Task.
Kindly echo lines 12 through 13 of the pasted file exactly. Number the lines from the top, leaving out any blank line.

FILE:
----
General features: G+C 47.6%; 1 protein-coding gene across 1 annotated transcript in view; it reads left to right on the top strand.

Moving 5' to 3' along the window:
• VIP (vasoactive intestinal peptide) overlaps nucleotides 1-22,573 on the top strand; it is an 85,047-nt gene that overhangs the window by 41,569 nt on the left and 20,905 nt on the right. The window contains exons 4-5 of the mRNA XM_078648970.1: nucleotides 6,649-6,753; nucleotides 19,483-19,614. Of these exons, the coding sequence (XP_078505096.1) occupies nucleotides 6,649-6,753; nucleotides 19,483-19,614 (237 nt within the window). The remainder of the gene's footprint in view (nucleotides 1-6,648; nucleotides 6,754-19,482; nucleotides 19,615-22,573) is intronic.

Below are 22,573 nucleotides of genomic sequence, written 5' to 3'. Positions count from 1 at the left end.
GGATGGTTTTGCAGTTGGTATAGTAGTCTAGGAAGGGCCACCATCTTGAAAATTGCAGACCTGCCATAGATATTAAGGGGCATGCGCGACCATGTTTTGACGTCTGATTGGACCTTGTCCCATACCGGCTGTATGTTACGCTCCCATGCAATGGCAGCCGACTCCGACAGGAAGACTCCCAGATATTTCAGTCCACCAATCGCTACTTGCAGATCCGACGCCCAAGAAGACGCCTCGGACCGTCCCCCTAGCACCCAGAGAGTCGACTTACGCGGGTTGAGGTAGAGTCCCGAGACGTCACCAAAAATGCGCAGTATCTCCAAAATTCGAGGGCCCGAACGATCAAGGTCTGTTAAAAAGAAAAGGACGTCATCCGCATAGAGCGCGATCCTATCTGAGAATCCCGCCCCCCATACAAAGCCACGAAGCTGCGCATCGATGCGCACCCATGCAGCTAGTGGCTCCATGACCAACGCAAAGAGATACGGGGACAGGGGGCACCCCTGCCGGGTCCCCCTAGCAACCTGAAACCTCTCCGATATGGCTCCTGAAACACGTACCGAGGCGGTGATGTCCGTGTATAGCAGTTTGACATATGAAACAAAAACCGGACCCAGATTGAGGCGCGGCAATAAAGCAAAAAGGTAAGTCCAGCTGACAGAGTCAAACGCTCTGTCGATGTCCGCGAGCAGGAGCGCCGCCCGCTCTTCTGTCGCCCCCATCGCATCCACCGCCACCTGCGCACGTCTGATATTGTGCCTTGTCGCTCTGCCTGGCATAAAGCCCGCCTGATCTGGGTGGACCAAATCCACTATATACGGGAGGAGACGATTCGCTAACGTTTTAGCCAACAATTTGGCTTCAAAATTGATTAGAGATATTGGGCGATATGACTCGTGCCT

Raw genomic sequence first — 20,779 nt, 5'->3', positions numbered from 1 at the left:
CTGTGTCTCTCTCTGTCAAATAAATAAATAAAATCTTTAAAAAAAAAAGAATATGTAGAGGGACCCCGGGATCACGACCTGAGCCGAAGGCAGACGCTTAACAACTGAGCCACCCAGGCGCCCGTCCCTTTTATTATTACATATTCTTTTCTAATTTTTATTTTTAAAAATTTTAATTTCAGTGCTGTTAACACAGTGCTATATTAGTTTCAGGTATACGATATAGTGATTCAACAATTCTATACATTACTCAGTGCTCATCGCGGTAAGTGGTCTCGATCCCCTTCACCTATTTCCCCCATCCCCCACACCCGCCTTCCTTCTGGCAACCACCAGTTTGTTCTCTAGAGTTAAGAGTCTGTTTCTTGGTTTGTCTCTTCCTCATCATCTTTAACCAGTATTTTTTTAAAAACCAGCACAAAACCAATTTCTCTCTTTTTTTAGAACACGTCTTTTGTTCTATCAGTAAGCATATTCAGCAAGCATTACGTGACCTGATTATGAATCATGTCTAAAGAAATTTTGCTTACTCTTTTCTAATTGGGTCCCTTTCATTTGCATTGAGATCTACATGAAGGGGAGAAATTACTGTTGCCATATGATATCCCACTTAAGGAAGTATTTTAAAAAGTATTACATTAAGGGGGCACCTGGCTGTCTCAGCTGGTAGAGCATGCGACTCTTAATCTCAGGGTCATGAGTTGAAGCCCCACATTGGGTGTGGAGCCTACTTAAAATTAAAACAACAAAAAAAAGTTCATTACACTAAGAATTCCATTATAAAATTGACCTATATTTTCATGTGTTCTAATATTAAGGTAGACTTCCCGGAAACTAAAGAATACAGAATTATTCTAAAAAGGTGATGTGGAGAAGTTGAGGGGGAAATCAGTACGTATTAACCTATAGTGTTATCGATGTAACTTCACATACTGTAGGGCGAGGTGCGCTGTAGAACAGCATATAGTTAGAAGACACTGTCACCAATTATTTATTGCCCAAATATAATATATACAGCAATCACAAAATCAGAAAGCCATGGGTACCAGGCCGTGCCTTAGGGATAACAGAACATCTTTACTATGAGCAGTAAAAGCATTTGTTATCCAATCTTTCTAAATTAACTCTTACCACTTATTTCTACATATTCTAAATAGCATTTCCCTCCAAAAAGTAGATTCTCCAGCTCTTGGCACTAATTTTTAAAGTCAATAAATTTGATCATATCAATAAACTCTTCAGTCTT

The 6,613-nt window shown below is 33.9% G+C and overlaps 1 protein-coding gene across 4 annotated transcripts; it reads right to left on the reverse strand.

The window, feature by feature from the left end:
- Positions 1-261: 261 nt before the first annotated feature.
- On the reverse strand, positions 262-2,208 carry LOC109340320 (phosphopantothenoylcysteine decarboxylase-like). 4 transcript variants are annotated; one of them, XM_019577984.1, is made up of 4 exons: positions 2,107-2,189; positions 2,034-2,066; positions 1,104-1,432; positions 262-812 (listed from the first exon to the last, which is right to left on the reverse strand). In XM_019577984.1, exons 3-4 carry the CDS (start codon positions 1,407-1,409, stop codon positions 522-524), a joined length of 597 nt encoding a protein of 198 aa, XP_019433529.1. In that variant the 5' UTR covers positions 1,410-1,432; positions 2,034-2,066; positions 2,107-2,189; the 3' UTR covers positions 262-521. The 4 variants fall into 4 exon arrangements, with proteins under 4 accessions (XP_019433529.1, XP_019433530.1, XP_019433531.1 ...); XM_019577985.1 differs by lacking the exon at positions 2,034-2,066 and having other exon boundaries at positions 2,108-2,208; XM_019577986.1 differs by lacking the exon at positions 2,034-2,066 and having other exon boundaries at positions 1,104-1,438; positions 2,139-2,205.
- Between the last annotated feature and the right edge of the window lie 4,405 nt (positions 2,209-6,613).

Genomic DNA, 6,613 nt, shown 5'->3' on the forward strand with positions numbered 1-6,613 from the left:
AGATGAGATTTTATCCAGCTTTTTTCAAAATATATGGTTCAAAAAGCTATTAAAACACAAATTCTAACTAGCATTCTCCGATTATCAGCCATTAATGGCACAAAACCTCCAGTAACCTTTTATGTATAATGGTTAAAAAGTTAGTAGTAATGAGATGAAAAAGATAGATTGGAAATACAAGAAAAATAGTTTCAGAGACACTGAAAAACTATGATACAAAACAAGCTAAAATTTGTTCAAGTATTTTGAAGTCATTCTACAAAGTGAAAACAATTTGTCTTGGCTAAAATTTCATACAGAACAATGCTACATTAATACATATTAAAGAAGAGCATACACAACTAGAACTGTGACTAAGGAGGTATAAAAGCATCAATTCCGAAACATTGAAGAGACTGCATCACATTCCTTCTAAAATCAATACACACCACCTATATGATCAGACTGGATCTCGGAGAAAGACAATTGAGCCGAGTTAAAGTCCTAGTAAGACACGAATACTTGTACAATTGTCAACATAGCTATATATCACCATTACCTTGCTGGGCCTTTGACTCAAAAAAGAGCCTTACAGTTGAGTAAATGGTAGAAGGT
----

- Between the last annotated feature and the right edge of the window lie 4,405 nt (positions 2,209-6,613).

Genomic DNA, 6,613 nt, shown 5'->3' on the forward strand with positions numbered 1-6,613 from the left: